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Well Homesteader, what my plan is to figure it out.. find some good recipes, figure out a recipe to get a starter going.. THEN it won't be too hard to pick it up when I want/need to so I'm not locked into it. I just have a few more recipes I want to find and then if I can't keep up it's ok. Plus I have my almost 17 yr old daughter learning along with me.. so much easier with two of us to remember it.

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Been canning up the "pay" from working at the food bank...so far, 16 jars of cranberry jelly, 9 jars of cranberry juice, 16 jars of Apple juice, 8 jars of Apple jelly. Lots more apple jelly and some cran apple jelly tomorrow....... Thinking about canning up some of my old beans that take so long to cook

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OIC :scratchhead: - best sourdough recipe filed away for when you may need to rely on it?

Yep, or just want to use it again. So rather than feeling like I have to have sourdough starting going indefinitely I just will know how (and have the recipe) to get it started and use it and I can pull it out at any time. At the moment it's going and we're using it lots.. but I'll get to the point where I won't keep up on it and can just give up. Until the next time I want to do it.

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Being careful...a friend of ours "captures wild yeast" whenever he's ready to make bread, cornbread or ??? He's on a farm and knows the pollens in his area though. It's pretty nifty and we've eaten some his cornbread and it's wonderful!

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Picked up more lamp oil....matches [found strike-anywhere kind]. Should have gotten firestarter [drat, wasn't on the list].


Got 2 unused paint cans ...one gallon and one pint to make the TP type heater/cooker. {see this thread}



Got DH some hand warmers cuz the arthritis and COLD do not mix. If we get a bunch of snow to deal with, he hurts badly. The glove/mittens I gave him have pockets for the heater packs.


Picked up some washing soda cuz I discovered that doubling that ingredient makes the recipe work well with this water.


Got bleach for sanitation uses. Not for laundry.



:cheer: BEST from Walmart: Information! Paint department told me where to get the new paint cans and.....that we have a soda bottling plant in 'the city'. 55 gallon drums - thick plastic! CHEAP! That would be mice proof! For water and other things like dog food storage. [lost a half a 40# bag to ....something down there ...eeek!]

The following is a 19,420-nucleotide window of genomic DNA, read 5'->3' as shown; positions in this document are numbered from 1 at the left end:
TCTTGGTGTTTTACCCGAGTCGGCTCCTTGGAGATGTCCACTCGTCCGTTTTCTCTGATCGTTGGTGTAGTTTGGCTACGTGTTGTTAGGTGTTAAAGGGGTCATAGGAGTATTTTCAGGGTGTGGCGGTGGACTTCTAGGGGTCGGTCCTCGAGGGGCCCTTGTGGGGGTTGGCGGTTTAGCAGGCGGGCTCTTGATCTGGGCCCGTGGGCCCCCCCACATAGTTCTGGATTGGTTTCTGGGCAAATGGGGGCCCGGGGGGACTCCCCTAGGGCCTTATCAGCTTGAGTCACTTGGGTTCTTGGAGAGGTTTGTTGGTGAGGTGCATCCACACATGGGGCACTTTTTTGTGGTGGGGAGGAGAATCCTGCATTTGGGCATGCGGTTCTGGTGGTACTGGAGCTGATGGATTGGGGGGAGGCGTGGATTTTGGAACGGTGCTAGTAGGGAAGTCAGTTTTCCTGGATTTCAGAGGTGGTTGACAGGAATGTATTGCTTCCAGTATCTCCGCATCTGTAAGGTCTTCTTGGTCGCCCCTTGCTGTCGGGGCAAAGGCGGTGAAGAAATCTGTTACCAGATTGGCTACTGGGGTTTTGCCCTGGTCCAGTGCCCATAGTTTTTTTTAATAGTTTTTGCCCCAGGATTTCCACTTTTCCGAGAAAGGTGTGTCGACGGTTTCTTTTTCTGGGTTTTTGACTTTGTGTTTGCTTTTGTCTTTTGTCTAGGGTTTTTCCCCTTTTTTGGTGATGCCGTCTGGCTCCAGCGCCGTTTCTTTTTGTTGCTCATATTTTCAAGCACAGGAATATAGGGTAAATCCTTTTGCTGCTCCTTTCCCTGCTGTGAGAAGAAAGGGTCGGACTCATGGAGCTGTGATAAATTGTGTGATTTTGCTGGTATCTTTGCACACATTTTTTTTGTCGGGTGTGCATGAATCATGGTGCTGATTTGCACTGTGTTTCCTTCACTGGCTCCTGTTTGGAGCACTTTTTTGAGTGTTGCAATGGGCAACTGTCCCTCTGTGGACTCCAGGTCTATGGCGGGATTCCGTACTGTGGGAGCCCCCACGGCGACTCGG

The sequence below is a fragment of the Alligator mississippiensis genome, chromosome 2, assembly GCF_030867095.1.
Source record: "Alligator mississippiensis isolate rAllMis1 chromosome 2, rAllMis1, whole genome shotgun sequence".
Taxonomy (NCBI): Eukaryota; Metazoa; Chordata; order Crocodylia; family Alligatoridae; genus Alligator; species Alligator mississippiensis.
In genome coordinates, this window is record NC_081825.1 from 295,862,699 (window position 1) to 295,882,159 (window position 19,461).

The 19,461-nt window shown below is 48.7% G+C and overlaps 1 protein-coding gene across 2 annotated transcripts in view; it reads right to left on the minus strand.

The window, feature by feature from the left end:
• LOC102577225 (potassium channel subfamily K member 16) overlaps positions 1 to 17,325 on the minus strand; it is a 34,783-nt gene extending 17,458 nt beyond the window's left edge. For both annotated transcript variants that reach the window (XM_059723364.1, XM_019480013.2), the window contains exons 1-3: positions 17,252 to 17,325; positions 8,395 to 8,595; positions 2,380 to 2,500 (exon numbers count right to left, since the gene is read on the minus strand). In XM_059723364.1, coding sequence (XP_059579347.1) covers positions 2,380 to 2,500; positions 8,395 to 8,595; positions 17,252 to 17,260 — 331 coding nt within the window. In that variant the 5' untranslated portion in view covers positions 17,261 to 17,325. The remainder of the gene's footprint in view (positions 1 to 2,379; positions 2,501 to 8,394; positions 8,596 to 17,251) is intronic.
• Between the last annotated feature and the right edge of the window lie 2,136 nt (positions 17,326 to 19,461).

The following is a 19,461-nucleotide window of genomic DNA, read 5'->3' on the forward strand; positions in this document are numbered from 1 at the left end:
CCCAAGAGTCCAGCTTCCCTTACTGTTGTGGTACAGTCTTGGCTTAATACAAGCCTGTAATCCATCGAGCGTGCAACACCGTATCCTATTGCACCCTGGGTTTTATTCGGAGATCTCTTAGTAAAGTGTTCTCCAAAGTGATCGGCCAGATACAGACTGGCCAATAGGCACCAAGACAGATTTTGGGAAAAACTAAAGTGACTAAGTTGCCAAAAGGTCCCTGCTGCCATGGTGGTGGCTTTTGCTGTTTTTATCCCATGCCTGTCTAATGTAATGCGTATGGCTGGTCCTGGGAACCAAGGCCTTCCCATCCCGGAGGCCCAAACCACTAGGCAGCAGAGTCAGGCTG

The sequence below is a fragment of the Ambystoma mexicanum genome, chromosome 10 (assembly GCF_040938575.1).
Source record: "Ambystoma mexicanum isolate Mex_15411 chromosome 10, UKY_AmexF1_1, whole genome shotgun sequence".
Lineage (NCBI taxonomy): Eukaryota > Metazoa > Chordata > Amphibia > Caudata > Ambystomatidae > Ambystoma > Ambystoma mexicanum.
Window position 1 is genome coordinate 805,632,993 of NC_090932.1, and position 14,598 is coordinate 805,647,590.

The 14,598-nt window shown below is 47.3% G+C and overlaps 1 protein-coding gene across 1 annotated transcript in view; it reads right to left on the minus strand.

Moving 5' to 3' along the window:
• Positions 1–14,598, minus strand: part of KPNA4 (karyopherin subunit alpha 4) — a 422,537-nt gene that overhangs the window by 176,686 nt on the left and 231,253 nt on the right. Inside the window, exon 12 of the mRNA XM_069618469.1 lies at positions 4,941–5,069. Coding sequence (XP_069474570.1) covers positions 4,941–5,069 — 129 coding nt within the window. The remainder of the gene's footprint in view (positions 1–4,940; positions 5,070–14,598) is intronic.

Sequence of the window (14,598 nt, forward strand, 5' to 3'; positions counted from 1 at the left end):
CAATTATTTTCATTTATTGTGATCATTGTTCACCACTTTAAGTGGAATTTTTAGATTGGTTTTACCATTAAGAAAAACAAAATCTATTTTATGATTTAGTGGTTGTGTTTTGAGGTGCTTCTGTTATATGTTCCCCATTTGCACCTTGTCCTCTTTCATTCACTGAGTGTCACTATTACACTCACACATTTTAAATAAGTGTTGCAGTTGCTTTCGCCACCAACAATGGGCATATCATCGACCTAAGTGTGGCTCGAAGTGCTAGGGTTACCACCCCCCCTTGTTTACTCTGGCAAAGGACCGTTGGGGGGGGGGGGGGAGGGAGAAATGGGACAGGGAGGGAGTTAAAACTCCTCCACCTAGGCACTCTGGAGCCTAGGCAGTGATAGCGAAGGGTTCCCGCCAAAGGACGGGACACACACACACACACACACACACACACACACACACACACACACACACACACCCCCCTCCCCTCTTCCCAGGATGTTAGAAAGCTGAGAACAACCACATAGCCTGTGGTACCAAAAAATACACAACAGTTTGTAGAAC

Also got tire chains and spent time tonite putting them on with my headlamp. Before the snow started again. 'Bout froze my fingers, working with those metal chains in the snowpack. But I had a reusable heat pack in my pocket and used it a couple times. Sliding under van is easy with nylon jacket and overpants on snowpack. Brrrr.... Took a while to figure out the new chains. Put the cable-type chains on the front. It's snowing again now so ......we'll see how this works tomorrow.


We'll see if I can even groan my way outta bed tomorrow after all the gymnastics of taking off one set of 'chains' and putting on the heavier ones...... AND I slipped and fell in the process. Ow! Too old for all this....need to retire to a tropical island...... :rolleyes:



MtRider :shopping::frozen::amen:

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Ordered 2 heaters that can be used indoors that go on those bottles of coleman fuel. We have 2 generators but my DH has a habit of blocking the one that's in a wagon so I wouldn't be able to get it out of the shop and I couldn't get the gas fireplace lit cause its a booger so these will be some heat for me if hes not here.

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I've been working on using up some of our food storage as well. I've decided that I'm done with the large buckets. Once those are rotated thru, I'm sticking with quart size jars for dry goods that I store myself, and number #10 cans for things I buy commercially canned. By the way, just made baked beans from some dry red beans I sealed in quart size jars with my pump-n-seal in 2005. They came out great. The pintos I stored that same year in a mylar bag and bucket, didn't hold their air-tight seal. Not to mention the fact that now I have an opened bucket with 50 lbs of pintos to work through! They seemed to cook up okay though, especially since most of them are destined to be refried beans.


Other than that, I'm just working on filling my yard with as many perennial food sources as I can. I finally have the elderberry & current bed filled in and planted with ground nuts. It will be nice to have a permanent spot for the ground nuts. I keep moving them around, so they are not producing and maturing like they should.